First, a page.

Depending on who you talk to, the inventor of the telephone was either Italian, Scottish or American. As with many types of new technologies, several people were working on a telephone-type device at the same time. Without doubt, though, it was Alexander Graham Bell, the Scot, who secured the first ever patent on the idea.
That was nearly 150 years ago and, believe it or not, the principle of telephones and phone calls haven’t changed a whole lot. The components have changed, as new and better ones came into being. Still, though, it is a sequence of electrical impulses being turned on and off which is the root of any telephone call.
But, during those 150 years or so, the telephone has come a long way. Smartphones have seemingly relegated making calls to something that is almost incidental. But is the end of the smartphone era? Or will it outlive us all?
I suppose, if you think about it, all phones are pretty clever. To take a voice at one end, convert it into something that can be transmitted, and then decode it at the other end is pretty cool. But, for our description of a smartphone, we need to look at what the humble telephone has become.
No longer is a phone just for making calls. Texts came along, then email, and eventually we arrived where we are today. Apps, social media, navigation systems, health monitors and more. All in a pocket sized device with about 1200 times the processing power of the Apollo 11 spacecraft that first put men on the moon.
All a smartphone does, though is utilize the improvements that have emerged in the last 30 years. From a copper wire phone network to a digital wireless network. From paper maps to GPS. All do the same things, but in ever more convenient ways.
Does the smartphone as we know it today even have a future? Despite only being around for 10 years in any viable commercial form, today’s devices aren’t much different to the original iPhone. More powerful, yes. Much better displays, yes. More available apps, yes. But that’s about it. Ignore recent non-essential additions like retina sensors and curved edge displays, and we’re really no farther on.
But, by the same token, we’re not really seeing anything that is ready to step in. Nothing that can take the place of a smartphone and move us into the technological future.
We do have the smartwatch. But is it really a step forward? It still needs the phone to be within Bluetooth or Wi-Fi distance to really be of any use. The display is too small to be much more than a notification screen and clock. They are also almost comically expensive. As an add-on device they may have some merit, but as a stand-alone? Not in their present guise.
So what is the future?
As it were, it seems to be the logical choice. We’ll probably see “better” smartphones in the next few years, but not “different” smartphones. All the things we’ve seen improvements in, over the last few years, will get better. But we’re unlikely to see much in the way of mind-blowing innovation.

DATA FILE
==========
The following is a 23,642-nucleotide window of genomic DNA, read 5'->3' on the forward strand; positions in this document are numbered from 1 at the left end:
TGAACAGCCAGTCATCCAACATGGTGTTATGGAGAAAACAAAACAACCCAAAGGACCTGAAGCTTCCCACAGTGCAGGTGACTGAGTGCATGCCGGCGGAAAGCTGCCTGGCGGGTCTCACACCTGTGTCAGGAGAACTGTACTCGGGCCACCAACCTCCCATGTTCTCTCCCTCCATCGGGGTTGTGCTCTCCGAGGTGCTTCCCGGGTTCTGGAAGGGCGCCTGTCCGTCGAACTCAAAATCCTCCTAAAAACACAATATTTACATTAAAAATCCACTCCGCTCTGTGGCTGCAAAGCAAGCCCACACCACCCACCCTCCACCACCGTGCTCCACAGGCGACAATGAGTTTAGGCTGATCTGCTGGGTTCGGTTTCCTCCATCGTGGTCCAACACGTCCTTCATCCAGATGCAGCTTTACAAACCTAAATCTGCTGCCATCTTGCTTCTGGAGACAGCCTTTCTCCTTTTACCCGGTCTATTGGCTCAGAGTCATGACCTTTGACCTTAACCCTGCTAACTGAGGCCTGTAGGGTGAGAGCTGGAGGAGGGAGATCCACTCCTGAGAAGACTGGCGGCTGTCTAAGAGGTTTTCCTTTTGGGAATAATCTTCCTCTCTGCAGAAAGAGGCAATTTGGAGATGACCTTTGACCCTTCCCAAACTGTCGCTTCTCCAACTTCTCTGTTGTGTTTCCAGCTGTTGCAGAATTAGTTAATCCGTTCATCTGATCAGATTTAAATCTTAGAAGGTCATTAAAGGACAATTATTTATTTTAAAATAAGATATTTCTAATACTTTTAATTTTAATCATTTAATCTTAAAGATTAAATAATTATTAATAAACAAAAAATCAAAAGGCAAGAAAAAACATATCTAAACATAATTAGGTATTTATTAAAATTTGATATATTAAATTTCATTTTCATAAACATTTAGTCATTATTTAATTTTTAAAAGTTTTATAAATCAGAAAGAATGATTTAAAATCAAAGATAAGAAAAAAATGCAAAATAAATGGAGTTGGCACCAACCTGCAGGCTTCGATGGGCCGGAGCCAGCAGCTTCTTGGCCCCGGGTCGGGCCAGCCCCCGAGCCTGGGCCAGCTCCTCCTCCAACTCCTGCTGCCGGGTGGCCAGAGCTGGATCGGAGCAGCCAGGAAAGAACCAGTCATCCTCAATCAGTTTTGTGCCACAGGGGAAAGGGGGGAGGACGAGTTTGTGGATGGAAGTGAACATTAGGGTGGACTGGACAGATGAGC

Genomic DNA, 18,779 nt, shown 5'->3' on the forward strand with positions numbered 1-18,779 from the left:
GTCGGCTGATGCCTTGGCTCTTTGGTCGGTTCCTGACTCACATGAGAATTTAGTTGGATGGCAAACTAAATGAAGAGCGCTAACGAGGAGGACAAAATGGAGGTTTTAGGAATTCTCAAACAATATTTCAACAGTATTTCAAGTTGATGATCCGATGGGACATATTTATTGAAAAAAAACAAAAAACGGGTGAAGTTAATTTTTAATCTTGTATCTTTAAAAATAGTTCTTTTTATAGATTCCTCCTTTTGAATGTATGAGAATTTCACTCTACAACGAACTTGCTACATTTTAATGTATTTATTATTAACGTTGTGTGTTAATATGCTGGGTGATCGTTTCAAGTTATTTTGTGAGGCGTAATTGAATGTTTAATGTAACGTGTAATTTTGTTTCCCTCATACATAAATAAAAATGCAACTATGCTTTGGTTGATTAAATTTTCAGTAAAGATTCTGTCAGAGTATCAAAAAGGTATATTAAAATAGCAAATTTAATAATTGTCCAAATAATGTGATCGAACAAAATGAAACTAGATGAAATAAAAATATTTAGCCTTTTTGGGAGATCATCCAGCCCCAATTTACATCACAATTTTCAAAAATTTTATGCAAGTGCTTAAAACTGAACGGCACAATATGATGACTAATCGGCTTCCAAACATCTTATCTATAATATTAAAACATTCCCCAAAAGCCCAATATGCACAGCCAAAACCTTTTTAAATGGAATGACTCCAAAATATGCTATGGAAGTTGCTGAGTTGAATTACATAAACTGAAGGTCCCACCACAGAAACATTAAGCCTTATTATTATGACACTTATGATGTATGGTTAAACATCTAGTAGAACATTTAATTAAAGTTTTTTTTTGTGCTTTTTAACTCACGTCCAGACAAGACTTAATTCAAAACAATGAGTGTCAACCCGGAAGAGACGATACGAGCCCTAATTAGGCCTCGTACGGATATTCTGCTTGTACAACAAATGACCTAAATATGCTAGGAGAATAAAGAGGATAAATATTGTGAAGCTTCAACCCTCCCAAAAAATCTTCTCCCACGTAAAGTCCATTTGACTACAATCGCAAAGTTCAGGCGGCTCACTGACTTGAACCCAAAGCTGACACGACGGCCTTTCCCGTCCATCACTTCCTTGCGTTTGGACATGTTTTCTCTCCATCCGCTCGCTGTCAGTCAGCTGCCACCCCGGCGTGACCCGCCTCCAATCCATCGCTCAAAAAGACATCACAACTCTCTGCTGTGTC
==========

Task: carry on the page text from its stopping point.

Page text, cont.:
It is likely that new technologies will complement smartphones, rather than replace them. Rollable and foldable displays which can be used to watch movies are one possibility. Another is seamless linking with other platforms. We already have casting to TV, but it’s often creaky, to say the least. Maybe one day we’ll be able to go the other way. Record movies and TV shows straight onto our phones, perhaps, or even have a TV tuner built right in, instead of relying on streaming services.
All, though, are merely enhancements, rather than the kind of features that are true game changes for the smartphone industry. We are starting to see folding tablets which will allow large devices to fold down to standard smartphone size. But, as with many things, it is proving more difficult to perfect than everyone hoped.
We’ve had lots of TV shows depicting what the world would be like in the not-too-distant future. Usually, they focussed on the year 2000 or thereabouts. This was mainly because we’d gong from fighting a second world war to putting men on the moon in less than 25 years. Everyone just assumed that the rate of progress would be constant. Disappointingly, it proved to be overly-optimistic. Oh, to be zipping around in a flying car, or being able to teleport instead of spending hours in a car or on a bus. Alas, no.
If I had to choose a single technology to breakout into the mass market, it would be holographic displays. These would allow us to watch movies or play games in true 3D. To watch sports on a table top display as though we were there, or to be able to see things from different angles at will. Holographic displays aren’t actually new, they are just not where we need them to be for everyday purposes.
Let’s face it, 3D TV and movies as we know it is pretty much dead. There have been several attempts to make it work, but the need for extra equipment like glasses is just a real turn off for most people. The boffins at MIT reckon we already have all the technologies for practical holographic displays, but nobody’s figured out how to link them all yet.
When they do, who’s to say those Facetime calls can’t be in 3D, making voice calls obsolete at long last?
Anything is possible. Maybe.